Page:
William Brandon (standard-bearer)

Sir William Brandon (1456[1] – 22 August 1485) of Soham, Cambridgeshire was Henry Tudor's standard-bearer at the Battle of Bosworth, where he was killed by King Richard III.[2] He was the father of Charles Brandon, 1st Duke of Suffolk.[3]

Sir William Brandon
Born1456
Died22 August 1485(1485-08-22) (aged 28–29)
Near Ambion Hill, Market Bosworth, England
AllegianceHenry Tudor
RankStandard-bearer
UnitHouse of Lancaster
Battles/warsWar of the Roses: Battle of Bosworth
Relations
Arms of Brandon: Barry of ten argent and gules, a lion rampant or ducally crowned per pale of the first and second

BiographyEdit

William was the son of Sir William Brandon of Wangford, Suffolk, and of Soham, Cambridgeshire, Knight Marshal of Marshalsea (1425 – 4 March 1491) and wife (married 1462) Elizabeth Wingfield (died 28 April 1496/1497).[4] He had numerous siblings, including Sir Thomas Brandon, who fought with him at the Battle of Bosworth and later became a leading courtier and Master of the Horse of Henry VII.

In 1478 Sir John Paston wrote that Brandon had been arrested for an attempted rape: "yonge William Brandon is in warde and arestyd ffor thatt he scholde have fforce ravysshyd and swyvyd an olde jentylwoman ..."[5] By that time he was already married to Elizabeth Bruyn, a widow with two sons, and according to Paston there were rumours he would be hanged for his offence. Brandon apparently escaped prosecution however, because a few years later he was one of the key London connections behind the Buckingham Revolt of 1483, along with his brother Thomas and brother-in-law, Wingfield. Pardoned in March 1484, he boarded a ship at Mersea in November and sailed for France, where he was supposedly joined by his wife, who gave birth to their eldest son in Paris. He joined his brother Thomas in the relief of the Hammes fortress.

Battle of BosworthEdit

 
The Royal Standard of Henry Tudor at the Battle of Bosworth.

At the Battle of Bosworth, William formed part of Henry Tudor's personal entourage, performing the role of royal standard bearer. When Richard III launched his final charge, he personally unhorsed Sir John Cheney, a well-known jousting champion. Brandon was the other notable victim of the charge, killed by Richard while defending the standard. As such he appears in stanzas 155 and 156 in The Ballad of Bosworth:[6]

amongst all other Knights, remember
which were hardy, & therto wight;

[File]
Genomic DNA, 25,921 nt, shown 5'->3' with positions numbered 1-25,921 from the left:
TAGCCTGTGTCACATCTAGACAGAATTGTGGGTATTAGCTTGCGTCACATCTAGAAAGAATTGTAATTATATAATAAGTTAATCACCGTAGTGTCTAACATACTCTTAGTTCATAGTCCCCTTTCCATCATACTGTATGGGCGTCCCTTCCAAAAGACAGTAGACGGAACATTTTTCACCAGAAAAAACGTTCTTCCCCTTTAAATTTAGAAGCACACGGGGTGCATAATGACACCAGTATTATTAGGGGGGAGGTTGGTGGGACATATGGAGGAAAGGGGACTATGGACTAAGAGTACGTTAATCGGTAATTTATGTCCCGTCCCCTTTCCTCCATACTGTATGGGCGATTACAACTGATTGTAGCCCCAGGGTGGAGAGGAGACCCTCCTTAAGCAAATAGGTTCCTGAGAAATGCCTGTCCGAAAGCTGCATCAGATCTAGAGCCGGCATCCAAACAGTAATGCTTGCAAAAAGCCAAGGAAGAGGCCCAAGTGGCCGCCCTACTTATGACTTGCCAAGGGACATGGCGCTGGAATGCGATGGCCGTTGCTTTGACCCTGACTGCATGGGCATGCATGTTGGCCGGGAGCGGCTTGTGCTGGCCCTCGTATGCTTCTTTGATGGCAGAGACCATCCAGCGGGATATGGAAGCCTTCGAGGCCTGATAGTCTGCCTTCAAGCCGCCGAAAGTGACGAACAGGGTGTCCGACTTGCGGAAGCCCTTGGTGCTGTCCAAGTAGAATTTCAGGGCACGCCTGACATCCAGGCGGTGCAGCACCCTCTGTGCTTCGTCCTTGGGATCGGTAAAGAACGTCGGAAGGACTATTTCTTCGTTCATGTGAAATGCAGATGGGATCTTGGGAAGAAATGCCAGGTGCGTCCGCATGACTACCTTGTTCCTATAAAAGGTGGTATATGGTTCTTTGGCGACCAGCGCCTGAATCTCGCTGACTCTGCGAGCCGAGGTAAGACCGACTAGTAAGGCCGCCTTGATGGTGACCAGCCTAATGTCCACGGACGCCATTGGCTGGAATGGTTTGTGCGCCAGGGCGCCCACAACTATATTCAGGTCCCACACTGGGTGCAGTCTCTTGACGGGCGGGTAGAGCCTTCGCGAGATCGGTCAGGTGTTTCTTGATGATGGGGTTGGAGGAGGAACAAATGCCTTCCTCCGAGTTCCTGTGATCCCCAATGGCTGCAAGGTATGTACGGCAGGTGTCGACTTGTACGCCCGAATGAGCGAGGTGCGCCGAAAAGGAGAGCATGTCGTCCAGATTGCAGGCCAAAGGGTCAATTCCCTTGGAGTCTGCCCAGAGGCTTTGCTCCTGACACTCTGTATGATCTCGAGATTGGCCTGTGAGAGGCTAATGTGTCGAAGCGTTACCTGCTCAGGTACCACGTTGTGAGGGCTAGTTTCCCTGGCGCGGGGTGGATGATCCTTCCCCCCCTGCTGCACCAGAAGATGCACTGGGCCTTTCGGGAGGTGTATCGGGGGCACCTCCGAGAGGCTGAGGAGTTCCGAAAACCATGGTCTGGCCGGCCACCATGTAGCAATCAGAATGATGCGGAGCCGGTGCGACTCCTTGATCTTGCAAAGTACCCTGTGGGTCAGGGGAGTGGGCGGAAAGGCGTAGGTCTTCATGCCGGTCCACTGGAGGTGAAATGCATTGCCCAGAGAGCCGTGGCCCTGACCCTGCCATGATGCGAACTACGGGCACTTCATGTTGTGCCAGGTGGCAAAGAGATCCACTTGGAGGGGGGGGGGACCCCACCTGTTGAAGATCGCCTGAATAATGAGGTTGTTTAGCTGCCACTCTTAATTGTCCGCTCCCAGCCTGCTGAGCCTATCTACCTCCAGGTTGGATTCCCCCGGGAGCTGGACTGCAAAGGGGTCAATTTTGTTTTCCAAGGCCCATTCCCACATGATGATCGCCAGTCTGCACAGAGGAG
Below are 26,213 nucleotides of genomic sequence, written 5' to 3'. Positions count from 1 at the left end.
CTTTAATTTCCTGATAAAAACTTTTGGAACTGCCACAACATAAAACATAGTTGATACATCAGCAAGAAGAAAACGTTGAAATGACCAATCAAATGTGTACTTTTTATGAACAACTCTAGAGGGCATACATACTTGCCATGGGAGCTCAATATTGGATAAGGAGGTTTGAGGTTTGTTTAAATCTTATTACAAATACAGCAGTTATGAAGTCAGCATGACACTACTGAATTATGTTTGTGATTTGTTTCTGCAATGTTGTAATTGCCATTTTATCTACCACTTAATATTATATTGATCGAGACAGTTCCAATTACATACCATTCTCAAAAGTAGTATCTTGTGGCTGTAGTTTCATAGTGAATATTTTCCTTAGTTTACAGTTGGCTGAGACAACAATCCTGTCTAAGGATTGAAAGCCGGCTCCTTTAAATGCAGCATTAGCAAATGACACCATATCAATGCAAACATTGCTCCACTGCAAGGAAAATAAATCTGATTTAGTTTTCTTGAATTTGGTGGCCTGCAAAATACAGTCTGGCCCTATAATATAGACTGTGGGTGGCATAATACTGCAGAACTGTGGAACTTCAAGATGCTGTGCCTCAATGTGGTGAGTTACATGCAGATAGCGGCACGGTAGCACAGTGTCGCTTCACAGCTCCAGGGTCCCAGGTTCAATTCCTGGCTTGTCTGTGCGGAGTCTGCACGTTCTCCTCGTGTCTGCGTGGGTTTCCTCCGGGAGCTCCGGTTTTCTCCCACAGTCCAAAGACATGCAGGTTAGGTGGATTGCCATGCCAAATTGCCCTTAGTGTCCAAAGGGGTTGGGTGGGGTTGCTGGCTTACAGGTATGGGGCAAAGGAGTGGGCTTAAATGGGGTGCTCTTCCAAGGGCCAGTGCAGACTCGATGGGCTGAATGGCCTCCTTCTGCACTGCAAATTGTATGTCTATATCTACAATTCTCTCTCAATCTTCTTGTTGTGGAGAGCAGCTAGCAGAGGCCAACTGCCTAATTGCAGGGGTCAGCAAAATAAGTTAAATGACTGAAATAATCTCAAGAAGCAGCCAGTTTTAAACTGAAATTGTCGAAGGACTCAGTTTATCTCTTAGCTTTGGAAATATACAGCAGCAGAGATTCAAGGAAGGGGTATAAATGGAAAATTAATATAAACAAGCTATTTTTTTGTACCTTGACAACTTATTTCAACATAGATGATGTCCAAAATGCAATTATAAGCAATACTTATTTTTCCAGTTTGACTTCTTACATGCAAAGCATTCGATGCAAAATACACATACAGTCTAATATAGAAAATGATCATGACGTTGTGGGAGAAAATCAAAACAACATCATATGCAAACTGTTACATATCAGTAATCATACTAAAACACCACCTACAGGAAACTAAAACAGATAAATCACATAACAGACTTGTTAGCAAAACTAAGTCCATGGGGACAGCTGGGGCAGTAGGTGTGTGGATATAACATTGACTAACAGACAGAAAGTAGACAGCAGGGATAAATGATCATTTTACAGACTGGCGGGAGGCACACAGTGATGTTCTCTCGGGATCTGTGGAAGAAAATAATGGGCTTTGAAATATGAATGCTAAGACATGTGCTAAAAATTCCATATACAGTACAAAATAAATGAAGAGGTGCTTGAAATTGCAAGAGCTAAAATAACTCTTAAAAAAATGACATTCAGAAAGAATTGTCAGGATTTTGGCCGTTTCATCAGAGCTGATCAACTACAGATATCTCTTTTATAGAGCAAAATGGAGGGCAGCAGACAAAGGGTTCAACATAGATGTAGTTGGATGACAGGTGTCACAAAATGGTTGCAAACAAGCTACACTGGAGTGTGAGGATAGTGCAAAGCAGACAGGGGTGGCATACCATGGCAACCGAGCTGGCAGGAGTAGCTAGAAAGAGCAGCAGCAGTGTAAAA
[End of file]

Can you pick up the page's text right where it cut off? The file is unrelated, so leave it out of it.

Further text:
Sir william Brandon was one of those,
King Heneryes Standard he kept on height,

& vanted itt with manhood & might
vntill with dints hee was dr(i)uen downe,
& dyed like an ancyent Knight,
with HENERY of England that ware the crowne.

—Bosworth Ffeilde, anonymous author

According to popular myth William and his brother were both knighted by Henry Tudor when he landed at Milford in 1485, however Thomas was only knighted after the Battle of Blackheath in 1497 and William was presumably only called "Sir William" out of courtesy after his death, or out of confusion with his father, the elder Sir William.[7]

FamilyEdit

Some time before 4 November 1474/1475 Brandon married Elizabeth Bruyn, daughter and co-heiress of Sir Henry Bruyn of South Ockendon, Essex, and wife Elizabeth Darcy, himself the son of Sir Maurice Bruyn. She was the widow of Thomas Tyrrell of Heron, Essex, whom she had married before 17 February 1461/1462, and who died after 3 July 1471, c. 13 October 1473, of the City of London, of Beckenham, Kent and of South Ockendon, Essex. She was a granddaughter of Sir Maurice Bruyn (d. 1466),[8] and daughter and co-heiress of Sir Henry Bruyn (d. 1461)[9] by Elizabeth Darcy (died c. 1471),[9] daughter of Sir Robert Darcy of Maldon, Essex. Elizabeth Bruyn's paternal aunt, Joan Bruyn, married John Digges, great-grandfather of the scientist, Leonard Digges.[9] On her father's side Elizabeth Bruyn was descended from Sir William le Brune, Knight Chamberlain to King Edward I.[10] After William Brandon's death at the Battle of Bosworth on 22 August 1485, she married William Mallory or Mallery, Esq., whom she survived. She died 7 or 26 March 1493/1494.[11]

By Elizabeth Bruyn, William Brandon had two sons and a daughter (the actual order of birth is not known):

Brandon also had two illegitimate daughters, Katherine, who married Roger Wolrich,[1][12][13] and Elizabeth.

NotesEdit

  1. ^ a b Gunn 1988, pp. 46–7.
  2. ^ Chrimes, S.B. (1999). Henry VII. Yale University Press. p. 49.
  3. ^ Cokayne, George (1982). The Complete Peerage of England, Scotland, Ireland, Great Britain, and the United Kingdom, Extant, Extinct, or Dormant. XII/1. Gloucester England: A. Sutton. p. 454. ISBN 0-904387-82-8.
  4. ^ Mosley, Charles, ed. (2003). Burke's Peerage, Baronetage & Knightage. 1 (107th, 3 volumes ed.). Wilmington, Delaware, U.S.A.: Burke's Peerage (Genealogical Books) Ltd. p. 682.
  5. ^ Gairdner, James (1904). "John Paston's letter". The Paston Letters, A. D. 1422-1509. 6. London: Chatto $ Wundis.
  6. ^ Hales, J.W.; Furnivall, F.J., eds. (1868). "Thomas Percy". Bishop Percy's Folio Manuscript. Ballads and Romances. 3. London. p. 258.
  7. ^ Gunn, S. J. (January 2008) [2004]. "Brandon, Sir Thomas (d. 1510)". Oxford Dictionary of National Biography (online ed.). Oxford University Press. doi:10.1093/ref:odnb/3268. (Subscription or UK public library membership required.)
  8. ^ Richardson 2011b, pp. 359–60.
  9. ^ a b c Richardson 2011b, p. 360.
  10. ^ Burke 1834, p. 205.
  11. ^ Cokayne 1912, pp. 357–8.
  12. ^ Richardson 2011a, p. 298.
  13. ^ Gunn, Steven J. (1988). "The Brandons". Charles Brandon, Duke of Suffolk, c. 1484-1545. Williston: Blackwell Publishing. pp. 46–47.

ReferencesEdit

  • Cokayne, George Edward (1912). The Complete Peerage, edited by Vicary Gibbs. II. London: St Catherine Press. pp. 357–8.

Further readingEdit